Homebuilder sector-related exchange traded funds could come under pressure as rising mortgage rates and inflation reduce demand for homes.

Year-to-date, the iShares U.S. Home Construction ETF (NYSEArca: ITB) decreased 28.7%, SPDR S&P Homebuilders ETF (NYSEArca: XHB) declined 26.3%, Invesco Dynamic Building & Construction ETF (NYSEArca: PKB) fell 21.7%, and Hoya Capital Housing ETF (HOMZ) was down 13.2%.

Industry analysts warned that U.S. homebuilders will find it harder to raise home prices and could potentially see reduced profit growth ahead due to headwinds like rising mortgage rates and high inflation levels, Reuters reports.

While homebuilders like D.R. Horton Inc, Lennar Corp, and PulteGroup Inc are headed toward a strong earnings season, the U.S. housing boom could be slowing in response to aggressive U.S. Federal Reserve rate hikes in response to elevated inflation levels that are at four-decade highs.

For instance, the rates on 30-year fixed mortgages, the most popular U.S. home loan, are back above 5% for the first time in over a decade. This has made new homes less affordable for lower-income groups and first-time home buyers.

“First-time home buyers are getting a double or even triple whammy right now,” Ralph McLaughlin, chief economist at real estate data firm Kukun, tells Reuters, adding that the rate of price growth should “absolutely cool right now.”

The pace of home prices is expected to cool after housing prices surged since the start of the COVID-19 pandemic. The post-pandemic buyers have opted to upgrade their homes or move out of cities to the suburbs, capitalizing on the low mortgage rates and a shift to a work-from-home environment. Consequently, median existing house prices have jumped 15% year-over-year to an all-time high of $375,300 in March.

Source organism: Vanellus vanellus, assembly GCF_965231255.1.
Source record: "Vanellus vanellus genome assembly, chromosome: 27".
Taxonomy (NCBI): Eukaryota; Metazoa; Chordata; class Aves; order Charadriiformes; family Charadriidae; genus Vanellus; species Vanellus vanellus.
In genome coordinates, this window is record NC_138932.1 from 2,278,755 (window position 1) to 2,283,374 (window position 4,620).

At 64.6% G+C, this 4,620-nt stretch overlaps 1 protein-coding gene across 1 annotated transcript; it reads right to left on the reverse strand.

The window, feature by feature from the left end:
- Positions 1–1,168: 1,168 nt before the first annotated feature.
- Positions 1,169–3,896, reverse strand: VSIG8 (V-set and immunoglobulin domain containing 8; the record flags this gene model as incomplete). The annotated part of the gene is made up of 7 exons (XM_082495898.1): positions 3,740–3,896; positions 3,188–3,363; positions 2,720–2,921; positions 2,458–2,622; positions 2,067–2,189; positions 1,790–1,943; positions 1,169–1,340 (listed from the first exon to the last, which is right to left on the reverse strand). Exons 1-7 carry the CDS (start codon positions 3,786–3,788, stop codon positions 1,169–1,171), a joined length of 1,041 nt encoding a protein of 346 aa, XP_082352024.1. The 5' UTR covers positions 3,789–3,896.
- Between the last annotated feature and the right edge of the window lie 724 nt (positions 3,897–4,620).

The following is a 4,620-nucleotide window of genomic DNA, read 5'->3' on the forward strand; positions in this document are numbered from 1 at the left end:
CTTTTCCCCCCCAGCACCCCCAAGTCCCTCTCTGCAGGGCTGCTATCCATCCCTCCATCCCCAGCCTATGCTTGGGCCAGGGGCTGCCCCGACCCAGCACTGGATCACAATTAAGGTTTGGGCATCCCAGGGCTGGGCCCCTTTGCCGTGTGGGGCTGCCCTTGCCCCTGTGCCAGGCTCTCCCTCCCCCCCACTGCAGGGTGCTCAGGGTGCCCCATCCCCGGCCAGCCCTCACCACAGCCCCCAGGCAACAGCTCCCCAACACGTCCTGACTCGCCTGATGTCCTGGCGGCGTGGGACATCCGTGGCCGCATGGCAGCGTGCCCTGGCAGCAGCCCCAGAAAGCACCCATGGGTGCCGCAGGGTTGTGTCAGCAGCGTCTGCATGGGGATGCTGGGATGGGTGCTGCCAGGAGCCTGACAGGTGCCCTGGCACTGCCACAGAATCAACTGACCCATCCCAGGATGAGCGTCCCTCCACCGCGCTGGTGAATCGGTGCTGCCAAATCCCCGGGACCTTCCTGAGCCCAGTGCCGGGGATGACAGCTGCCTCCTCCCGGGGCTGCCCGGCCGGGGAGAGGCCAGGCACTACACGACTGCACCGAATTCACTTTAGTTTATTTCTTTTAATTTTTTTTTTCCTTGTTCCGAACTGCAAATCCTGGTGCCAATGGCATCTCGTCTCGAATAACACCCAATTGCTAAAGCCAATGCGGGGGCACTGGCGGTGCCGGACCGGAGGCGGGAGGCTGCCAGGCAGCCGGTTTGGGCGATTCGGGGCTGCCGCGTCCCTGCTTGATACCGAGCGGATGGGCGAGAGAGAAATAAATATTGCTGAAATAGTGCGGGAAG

Over the past year, homebuilders like D.R. Horton, Lennar, and PulteGroup have reported strong profits on upbeat demand, which allowed many builders to charge higher prices. Looking ahead, the markets will be watching for how these companies plan to adjust to a potential drop in demand and rising costs of construction due to inflationary pressures.

“We expect price increases to slow and buyers in bidding wars to face fewer competing offers,” Redfin Chief Economist Daryl Fairweather says in a report.

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